Thursday, 27 August 2015

Trinity 12: Choices

“As for me and for my household, we will serve the Lord” says Joshua. He and the people of Israel have reached the end of a long journey, the journey from slavery in Egypt to the Promised Land of Canaan. They had been in Egypt for 400 years, and they had all but forgotten the land, and the God, of their ancestors, Abraham, Isaac and Jacob.

But God hadn’t forgotten them. He sent Moses to speak for them. He sent plagues to persuade Pharaoh to let them go. He sent a strong east wind to part the Red Sea. He sent manna and quails to feed them on their long trek across the wilderness. And finally, after 40 long years they made it to their destination. They crossed the River Jordan under Joshua’s leadership and started to carve out a space for themselves in this new land.

Perhaps they thought it would all be plain sailing from now on. Perhaps they thought the challenges were all over. But Joshua knew that this moment was the most dangerous of all. In the desert, it was manna or nothing, God’s way or no way. They couldn’t have survived without his help. But now they were in the land of milk and honey, with fertile land and abundant crops, and abundant choices too. God had called them out of Egypt to form a new nation, founded on his Ten Commandments, but would they follow his ways or not? They could revert to worshiping the gods of Egypt; these were the gods they were most familiar with, after all. They could assimilate with the tribes who were already living in Canaan, adopting their Gods and customs. In an era when people thought of gods as territorial, just like human chieftains, it made sense to keep the local deities happy. The hardest option would be to stick with this God of Joshua and Moses who had brought them across the desert, and live according to the laws he had given them.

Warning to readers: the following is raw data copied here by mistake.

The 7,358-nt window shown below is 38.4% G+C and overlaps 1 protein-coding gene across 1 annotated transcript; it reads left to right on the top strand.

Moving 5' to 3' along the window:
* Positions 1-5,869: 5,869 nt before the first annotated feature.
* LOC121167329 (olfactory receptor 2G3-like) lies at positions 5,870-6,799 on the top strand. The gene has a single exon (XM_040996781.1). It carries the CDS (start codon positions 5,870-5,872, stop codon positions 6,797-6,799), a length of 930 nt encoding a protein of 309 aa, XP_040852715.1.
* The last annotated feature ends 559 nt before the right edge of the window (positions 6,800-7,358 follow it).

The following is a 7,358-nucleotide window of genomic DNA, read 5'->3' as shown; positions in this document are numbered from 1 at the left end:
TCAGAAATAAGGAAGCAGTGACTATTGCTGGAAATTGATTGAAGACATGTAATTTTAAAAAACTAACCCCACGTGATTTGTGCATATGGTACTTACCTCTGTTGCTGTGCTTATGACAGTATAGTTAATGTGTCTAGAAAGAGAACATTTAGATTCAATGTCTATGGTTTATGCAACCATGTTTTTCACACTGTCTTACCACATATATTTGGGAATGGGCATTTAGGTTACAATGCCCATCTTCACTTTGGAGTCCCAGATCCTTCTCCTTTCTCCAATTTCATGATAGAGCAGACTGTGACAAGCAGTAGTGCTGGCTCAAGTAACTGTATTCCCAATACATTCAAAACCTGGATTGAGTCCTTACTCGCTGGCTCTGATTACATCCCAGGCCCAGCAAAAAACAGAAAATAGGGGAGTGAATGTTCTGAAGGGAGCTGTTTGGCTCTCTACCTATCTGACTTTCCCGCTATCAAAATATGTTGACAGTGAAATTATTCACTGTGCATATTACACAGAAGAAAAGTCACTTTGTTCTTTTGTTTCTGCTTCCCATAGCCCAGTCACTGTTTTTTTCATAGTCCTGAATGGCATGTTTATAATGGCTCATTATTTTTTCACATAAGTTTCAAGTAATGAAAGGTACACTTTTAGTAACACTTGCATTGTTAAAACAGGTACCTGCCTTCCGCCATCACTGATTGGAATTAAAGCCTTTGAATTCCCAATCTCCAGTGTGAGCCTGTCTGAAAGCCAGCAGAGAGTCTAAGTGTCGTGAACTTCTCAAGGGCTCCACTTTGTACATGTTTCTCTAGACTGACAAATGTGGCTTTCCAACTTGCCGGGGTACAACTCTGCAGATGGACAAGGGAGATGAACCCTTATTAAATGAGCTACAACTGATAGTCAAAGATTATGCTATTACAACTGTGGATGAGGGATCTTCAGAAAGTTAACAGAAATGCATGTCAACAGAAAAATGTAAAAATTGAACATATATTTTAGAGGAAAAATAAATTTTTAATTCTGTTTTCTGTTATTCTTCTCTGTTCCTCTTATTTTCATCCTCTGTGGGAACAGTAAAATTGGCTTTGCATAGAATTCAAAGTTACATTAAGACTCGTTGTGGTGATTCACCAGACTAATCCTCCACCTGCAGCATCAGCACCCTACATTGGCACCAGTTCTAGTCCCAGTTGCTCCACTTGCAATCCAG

The details of some of those laws can seem very odd and outdated to us, of course – complex food laws or laws rooted in a very different understanding of gender, family relationships and sexuality than we hold now.  But the principles that underlie them are still accessible to us.  God called on the Israelites to love him and one another, to care for the poor, to lift up the powerless, to welcome the stranger. Some commandments are as counter-cultural now as they were then. “Don’t reap to the edges of your fields,” say the commandments, “so that there is grain for those who have no land. Let them help themselves to it.” (Leviticus 19.9) I can’t imagine that going down too well with today’s food producers – it hardly sounds like efficiency. “Every fifty years return any land you have bought to its original owners. Land isn’t yours to buy or sell or own anyway; it all belongs to God.” (Leviticus 25) Imagine how that would go down with those whose wealth comes from inherited property.

Whatever we think of individual commandments today, the emphasis of the law as a whole was that what we do matters. If each of us lives well, day by day, we will have communities and nations that are good to live in too. We shape our world by the way we live.

So Joshua and the Israelites had choices to make. And each one of them had to make their own decisions. Joshua knew what he was going to do. “As for me and my household, we will serve the Lord.” He was going to stick with the one who had rescued, fed and guided them across the desert, who had kept them alive through their long years of wandering.

In the Gospel reading, Simon Peter is presented with the same sort of choice. The passage we heard is the end of the discussion that followed the miracle of the feeding of the 5000. It was fine when Jesus was handing out free bread and fishes. Then everyone wanted to be his friend. But that was just a meal for a day. What he really wanted was to give people food that would feed them for life, and that meant feeding on him, following him, letting their lives be shaped by him – we are what we eat. Suddenly it all began too sound a bit too much like serious commitment, and the crowds began to evaporate. Jesus looked around at his closest followers. “What about you? Will you go too?” But Peter had already made his choice. “Who else can we go to? You have the words of eternal life.”  He didn’t have to follow Jesus, but it clearly made no sense to him not to. Not that it was always going to be easy; Peter doesn’t say that Jesus has the words of eternal happiness. But he knew that Jesus had brought him to life, with a life that he had never found before, a life that  somehow shimmered with the glory of God - eternal life.